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Assigned Reading: Christine Whelan

Q&A with Professor Christine Whelan, a clinical professor in the Department of Consumer Science

Matt Rogge
April 20, 2016

Q&A with Professor Christine Whelan, a clinical professor in the Department of Consumer Science

In the first lecture of most of her classes, Professor Christine Whelan includes a line from Seneca: “Not for school but for life, we learn.” The sociologist’s commitment to putting academic learning to work in everyday life is reflected in her many publications, which include Generation WTF: From “What the #%$&?” to a Wise, Tenacious, and Fearless You and Marry Smart: The Intelligent Woman’s Guide to True Love.

Whelan’s expertise spans a broad array of topics, including self-improvement, relationship formation, marriage, gender, and social change. She brings these lines of inquiry together in innovative courses such as Consuming Happiness, which focuses on how we use the consumer economy to boost our well-being.

What I’m reading at the moment:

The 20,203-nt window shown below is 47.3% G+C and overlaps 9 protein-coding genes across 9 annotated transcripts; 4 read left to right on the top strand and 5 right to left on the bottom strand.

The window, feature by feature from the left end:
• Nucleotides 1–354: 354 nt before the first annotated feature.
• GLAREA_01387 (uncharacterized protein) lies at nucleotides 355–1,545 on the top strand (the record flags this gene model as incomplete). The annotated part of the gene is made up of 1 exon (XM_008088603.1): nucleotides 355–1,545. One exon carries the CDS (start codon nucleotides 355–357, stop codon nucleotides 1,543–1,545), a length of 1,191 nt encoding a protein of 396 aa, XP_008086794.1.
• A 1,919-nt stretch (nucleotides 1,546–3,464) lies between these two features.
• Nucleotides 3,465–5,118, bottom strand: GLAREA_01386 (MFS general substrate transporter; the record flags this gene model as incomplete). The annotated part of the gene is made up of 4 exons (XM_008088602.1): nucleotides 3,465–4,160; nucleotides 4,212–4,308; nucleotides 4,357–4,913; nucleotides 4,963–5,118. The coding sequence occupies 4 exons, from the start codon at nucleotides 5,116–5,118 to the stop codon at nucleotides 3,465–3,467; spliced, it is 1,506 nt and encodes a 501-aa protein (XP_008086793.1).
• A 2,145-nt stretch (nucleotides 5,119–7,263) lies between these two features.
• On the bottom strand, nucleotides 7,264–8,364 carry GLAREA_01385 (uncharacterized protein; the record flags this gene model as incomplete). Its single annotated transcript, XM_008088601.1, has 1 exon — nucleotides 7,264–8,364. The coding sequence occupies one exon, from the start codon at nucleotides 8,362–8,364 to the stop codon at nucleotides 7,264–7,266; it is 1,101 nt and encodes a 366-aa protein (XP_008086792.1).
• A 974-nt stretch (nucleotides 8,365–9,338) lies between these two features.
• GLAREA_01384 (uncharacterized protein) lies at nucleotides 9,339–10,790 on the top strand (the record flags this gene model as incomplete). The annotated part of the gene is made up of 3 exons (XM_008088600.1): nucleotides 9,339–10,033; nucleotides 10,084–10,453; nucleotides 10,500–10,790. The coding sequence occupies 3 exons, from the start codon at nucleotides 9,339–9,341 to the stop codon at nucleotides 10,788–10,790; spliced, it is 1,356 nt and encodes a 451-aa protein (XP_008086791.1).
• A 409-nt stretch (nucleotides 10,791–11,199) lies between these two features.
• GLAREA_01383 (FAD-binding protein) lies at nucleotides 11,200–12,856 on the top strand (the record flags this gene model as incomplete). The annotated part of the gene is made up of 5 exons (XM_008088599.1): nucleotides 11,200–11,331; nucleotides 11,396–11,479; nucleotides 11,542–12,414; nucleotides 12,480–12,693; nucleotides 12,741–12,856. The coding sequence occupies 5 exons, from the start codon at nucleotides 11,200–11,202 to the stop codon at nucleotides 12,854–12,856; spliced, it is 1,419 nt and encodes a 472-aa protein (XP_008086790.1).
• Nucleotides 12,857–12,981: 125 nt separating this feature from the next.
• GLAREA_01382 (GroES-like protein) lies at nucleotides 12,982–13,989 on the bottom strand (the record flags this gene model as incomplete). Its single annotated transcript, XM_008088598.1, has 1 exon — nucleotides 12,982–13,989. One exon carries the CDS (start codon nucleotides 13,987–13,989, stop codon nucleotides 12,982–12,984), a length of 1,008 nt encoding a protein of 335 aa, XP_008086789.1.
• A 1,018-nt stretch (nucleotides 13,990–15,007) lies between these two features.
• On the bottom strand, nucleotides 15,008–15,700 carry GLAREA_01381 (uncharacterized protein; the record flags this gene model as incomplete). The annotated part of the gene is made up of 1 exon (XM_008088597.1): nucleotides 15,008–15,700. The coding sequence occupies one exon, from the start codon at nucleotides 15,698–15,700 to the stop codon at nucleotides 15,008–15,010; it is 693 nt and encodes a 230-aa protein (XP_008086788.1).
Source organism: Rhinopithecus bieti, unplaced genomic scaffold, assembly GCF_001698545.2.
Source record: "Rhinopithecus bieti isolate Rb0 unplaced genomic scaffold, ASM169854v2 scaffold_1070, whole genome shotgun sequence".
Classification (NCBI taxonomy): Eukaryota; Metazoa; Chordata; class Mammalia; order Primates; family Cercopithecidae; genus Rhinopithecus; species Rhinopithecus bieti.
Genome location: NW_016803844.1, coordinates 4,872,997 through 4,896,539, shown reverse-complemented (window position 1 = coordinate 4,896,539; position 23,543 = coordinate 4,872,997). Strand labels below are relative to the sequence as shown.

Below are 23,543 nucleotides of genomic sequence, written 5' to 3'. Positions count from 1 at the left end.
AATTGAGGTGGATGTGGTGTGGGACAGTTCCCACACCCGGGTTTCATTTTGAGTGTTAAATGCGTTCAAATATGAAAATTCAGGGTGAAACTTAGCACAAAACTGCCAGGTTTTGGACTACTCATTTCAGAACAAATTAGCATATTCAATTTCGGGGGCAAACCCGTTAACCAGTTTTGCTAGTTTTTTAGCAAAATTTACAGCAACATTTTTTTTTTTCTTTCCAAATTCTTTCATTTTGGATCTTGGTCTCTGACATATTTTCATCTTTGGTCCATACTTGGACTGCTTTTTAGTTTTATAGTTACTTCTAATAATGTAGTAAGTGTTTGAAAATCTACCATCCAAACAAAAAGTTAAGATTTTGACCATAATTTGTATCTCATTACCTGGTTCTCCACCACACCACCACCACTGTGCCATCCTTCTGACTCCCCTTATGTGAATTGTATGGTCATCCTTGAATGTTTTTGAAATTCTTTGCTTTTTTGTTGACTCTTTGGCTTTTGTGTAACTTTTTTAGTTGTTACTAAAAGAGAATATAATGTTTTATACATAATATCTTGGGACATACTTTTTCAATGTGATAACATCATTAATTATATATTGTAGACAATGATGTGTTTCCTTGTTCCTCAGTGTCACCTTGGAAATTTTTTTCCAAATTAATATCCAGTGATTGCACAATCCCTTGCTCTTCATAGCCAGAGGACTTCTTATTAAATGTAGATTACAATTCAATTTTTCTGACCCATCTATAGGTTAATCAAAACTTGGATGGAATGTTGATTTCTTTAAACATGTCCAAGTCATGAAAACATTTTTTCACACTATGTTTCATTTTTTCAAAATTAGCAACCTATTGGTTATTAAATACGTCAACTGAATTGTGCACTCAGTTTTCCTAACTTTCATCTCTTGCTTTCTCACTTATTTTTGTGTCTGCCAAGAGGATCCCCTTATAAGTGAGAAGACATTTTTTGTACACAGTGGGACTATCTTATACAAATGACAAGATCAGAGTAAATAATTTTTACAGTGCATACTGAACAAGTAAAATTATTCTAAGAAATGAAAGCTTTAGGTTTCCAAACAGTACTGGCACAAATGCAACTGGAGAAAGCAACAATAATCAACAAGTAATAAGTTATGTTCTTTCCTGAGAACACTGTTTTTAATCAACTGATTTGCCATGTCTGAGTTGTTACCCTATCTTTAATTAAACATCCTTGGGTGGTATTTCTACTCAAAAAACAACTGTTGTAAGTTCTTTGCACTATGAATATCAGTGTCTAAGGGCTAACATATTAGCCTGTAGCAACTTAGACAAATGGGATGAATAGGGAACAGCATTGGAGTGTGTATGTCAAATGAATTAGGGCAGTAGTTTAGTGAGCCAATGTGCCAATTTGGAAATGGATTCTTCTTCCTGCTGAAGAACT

Mind in the Making: The Seven Essential Life Skills Every Child Needs by Ellen Galinsky
The Power of Purpose: Find Meaning, Live Longer, Better by Richard Leider
My assigned reading this semester includes:

Happy Money: The Science of Smarter Spending by Elizabeth Dunn and Michael Norton
The High Price of Materialism by Tim Kasser
The Purpose Economy: How Your Desire for Impact, Personal Growth and Community Is Changing the World by Aaron Hurst

Periodicals and publications I enjoy paging through are:

The Week, Real Simple, and Mental Floss

Preference: curl up with a good book, or plug in to an e-reader:

A book, every time!

My favorite place on campus to read is:

On a sunny day, the third-floor deck of Nancy Nicholas Hall can’t be beat!

The book I would read over and over again is:

Sister Carrie by Theodore Dreiser

If I were a character from a book, I’d be:

Dr. Pangloss from Voltaire’s Candide

My favorite author is:

Margaret Atwood

The book I keep meaning to get around to is:

Infinite Jest by David Foster Wallace, which is my husband’s favorite book. But I’ve tried a half-dozen times to get through it, and I doubt I ever will.

The title of my memoirs — if I ever write them — would be:

Make God Laugh: Tell Him Your Plans

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